The catalyst for the formation of the Western Sydney Wanderers was FFA revoking Gold Coast United's A-League licence on 29 February 2012. After a series of running battles between FFA and Clive Palmer – owner of Gold Coast United, over topics such as crowd control, stadium attendance capacities and breaches of A-League regulations.[11] The loss of Gold Coast United brought the league down to nine clubs, one fewer than what FFA needed for their upcoming television rights negotiations.[12]

On 4 April 2012, then FFA CEO Ben Buckley announced the creation of "New Sydney Club" based in the city's west to play in the A-League.[13] The new club would be set up to compete in the 2012–13 season, though despite several attempts by FFA to find a backer to own and run the club no individual owner or consortium of owners decided to take on the new Sydney club.[14] With the October deadline approaching, FFA decided to push through the club by taking on the ownership role themselves.[15] This was helped by securing $4 million from the Australian Government in a grant for the creation and ongoing costs of the club.[16]

As notable Australian soccer players Scott Chipperfield, Tim Cahill and Lucas Neill expressed their support for the Western Sydney-based club,[17] so did the local soccer community, with FFA holding supporter forums in Mount Pritchard, Parramatta, Rooty Hill, Penrith, Castle Hill, Campbelltown and Bankstown, where community members discussed such topics as the club's values and culture, playing style, home ground, and proposed names and colours.[18][19][20] Following the community forums, FFA launched an online survey to decide on various options for the new club.[21] It covered similar aspects of culture, location, team colour and playing style. A final survey was later launched with a specific focus on the club's colours and name. Options for team colours were black and red, black and white, and red, white and black. Options for the team name were Athletic, Wanderers, Wolves, Strikers and Rangers.[22]

The first three signed players (Mooy, Elrich and Appiah) at the club's launch

On 17 May 2012, former A-League head Lyall Gorman was appointed Chairman of the as yet unnamed club.[23] Tony Popovic was also announced as the inaugural head coach of the Western Sydney team. Popovic joined the club after requesting to be released from the final year of his contracted role as assistant coach of Crystal Palace, after ending talks with both A-League Sydney clubs and stating his desire to build a club from scratch as an opportunity he could not pass up. Popovic signed with the Western Sydney team to take the helm for four seasons.[24] On 22 May 2012, Popovic's close friend Ante Milicic also joined the club as assistant coach.[25]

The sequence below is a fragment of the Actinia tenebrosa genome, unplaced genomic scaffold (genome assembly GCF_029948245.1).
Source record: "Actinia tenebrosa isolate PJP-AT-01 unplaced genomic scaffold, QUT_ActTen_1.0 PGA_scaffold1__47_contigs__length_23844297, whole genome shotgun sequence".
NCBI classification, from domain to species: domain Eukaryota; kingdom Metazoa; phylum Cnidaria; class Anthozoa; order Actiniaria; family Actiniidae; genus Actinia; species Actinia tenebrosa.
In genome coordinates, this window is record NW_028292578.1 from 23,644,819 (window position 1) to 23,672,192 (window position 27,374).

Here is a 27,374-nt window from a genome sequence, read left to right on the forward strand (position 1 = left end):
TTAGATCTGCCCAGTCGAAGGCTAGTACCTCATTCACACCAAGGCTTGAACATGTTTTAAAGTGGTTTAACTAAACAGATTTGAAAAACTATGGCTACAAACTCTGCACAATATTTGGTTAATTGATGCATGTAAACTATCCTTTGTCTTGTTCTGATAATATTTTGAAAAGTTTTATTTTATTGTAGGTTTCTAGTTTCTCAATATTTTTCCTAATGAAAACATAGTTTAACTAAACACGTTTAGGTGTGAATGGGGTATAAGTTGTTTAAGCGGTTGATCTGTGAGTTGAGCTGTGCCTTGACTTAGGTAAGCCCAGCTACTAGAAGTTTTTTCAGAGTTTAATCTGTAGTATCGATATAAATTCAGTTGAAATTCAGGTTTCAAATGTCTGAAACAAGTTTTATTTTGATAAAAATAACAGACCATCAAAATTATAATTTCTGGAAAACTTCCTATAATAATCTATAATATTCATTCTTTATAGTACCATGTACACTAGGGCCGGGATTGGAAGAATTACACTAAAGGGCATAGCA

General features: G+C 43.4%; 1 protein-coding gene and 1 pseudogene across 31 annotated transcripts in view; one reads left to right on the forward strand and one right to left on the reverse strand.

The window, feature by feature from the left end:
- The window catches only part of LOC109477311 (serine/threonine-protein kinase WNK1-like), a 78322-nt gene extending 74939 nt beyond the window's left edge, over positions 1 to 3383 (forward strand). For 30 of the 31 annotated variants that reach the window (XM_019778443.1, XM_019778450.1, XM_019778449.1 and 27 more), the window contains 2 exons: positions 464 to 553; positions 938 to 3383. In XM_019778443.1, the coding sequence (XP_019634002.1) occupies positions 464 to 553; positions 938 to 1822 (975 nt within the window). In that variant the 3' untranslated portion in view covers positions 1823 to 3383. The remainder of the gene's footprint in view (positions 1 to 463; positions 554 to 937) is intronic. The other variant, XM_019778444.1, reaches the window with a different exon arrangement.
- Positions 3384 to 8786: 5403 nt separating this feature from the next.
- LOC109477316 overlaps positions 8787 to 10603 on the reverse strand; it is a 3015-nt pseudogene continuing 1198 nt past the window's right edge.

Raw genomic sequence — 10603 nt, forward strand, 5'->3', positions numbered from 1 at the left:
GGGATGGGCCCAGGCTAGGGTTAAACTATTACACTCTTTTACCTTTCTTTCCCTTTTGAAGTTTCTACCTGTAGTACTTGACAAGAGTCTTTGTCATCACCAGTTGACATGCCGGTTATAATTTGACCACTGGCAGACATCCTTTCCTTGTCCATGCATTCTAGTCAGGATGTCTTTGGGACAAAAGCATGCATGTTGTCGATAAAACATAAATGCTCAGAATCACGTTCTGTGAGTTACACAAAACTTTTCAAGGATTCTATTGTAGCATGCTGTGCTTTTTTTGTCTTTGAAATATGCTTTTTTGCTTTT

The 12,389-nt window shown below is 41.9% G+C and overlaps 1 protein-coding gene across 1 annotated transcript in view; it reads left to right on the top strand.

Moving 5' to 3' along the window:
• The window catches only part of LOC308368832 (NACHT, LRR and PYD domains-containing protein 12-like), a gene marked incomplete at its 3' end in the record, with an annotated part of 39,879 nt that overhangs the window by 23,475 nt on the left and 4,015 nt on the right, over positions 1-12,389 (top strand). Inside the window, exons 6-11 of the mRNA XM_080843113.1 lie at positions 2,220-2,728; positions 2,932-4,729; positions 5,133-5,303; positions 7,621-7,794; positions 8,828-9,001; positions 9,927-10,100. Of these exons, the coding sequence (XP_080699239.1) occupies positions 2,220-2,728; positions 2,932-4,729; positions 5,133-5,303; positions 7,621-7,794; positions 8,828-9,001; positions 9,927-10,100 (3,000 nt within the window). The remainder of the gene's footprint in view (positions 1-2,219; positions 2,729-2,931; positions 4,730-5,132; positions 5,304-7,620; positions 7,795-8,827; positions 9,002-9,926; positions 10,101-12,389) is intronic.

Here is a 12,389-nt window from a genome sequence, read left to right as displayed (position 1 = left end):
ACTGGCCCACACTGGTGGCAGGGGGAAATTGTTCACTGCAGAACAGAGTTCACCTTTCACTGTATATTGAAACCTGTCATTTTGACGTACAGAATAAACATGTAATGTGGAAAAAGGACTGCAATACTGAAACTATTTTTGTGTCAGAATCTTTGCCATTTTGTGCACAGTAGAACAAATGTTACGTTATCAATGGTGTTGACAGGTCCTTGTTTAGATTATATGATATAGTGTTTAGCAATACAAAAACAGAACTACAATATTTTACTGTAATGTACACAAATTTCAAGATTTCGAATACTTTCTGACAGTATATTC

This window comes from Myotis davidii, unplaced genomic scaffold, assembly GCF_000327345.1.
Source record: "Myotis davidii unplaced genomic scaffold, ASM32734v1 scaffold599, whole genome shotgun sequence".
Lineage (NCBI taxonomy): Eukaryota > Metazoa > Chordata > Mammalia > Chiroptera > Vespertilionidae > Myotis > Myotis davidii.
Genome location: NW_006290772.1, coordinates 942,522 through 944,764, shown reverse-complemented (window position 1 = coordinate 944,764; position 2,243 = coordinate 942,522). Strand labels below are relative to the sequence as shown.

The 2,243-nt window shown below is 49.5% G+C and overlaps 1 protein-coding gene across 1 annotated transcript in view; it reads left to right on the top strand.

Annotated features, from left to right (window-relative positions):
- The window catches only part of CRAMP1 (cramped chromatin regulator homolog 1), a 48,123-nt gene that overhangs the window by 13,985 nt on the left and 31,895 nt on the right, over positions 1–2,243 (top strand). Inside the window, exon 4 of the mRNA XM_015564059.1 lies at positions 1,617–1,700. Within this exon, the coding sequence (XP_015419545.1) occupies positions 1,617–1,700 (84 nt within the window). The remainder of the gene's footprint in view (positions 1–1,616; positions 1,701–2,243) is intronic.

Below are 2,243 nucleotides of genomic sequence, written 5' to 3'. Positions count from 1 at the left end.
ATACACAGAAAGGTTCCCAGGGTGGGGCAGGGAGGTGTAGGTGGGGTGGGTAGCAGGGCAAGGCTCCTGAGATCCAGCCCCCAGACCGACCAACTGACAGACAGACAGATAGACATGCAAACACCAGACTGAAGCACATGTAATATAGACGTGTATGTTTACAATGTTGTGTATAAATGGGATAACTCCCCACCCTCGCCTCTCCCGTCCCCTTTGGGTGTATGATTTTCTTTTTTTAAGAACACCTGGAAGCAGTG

On 25 June 2012, the official club name, logo and colours were formally announced.[26] The name "Western Sydney Wanderers FC" was officially released, as was the club logo, the home playing strip, the home ground (Parramatta Stadium) and the first three signed players: Aaron Mooy, Tarek Elrich and Kwabena Appiah.[27] The name 'Wanderers' had been an overwhelming favourite among fans and community groups, with it also paying homage to Wanderers F.C., the first registered soccer club in Australia, who played in the area in 1880.[28]

Popovic era

With the start of Western Sydney Wanderers' first season approaching, Tony Popovic was charged with putting together a competitive squad for the 2012–13 A-League, which would be the team's only competition of the season. The squad was made up of relative unknowns, though included former Japan international and Asian Footballer of the Year Shinji Ono, as well as Jérome Polenz, Mateo Poljak, Youssouf Hersi, Iacopo La Rocca and Dino Kresinger.[29] On 6 October 2012, Western Sydney Wanderers played their first competitive match of any kind against reigning A-League Premiers Central Coast Mariners in the first round of the league. The match ended in a 0–0 draw.[30] It took the team a further three weeks, until the fourth round of the league to win their first competitive match of any kind; after two consecutive losses, one of which the first Sydney Derby, the encounter against reigning A-League Champions Brisbane Roar ended 0–1 in favour of Wanderers, with Mark Bridge netting the club's first competitive goal after the team failed to score in their opening three games.[31]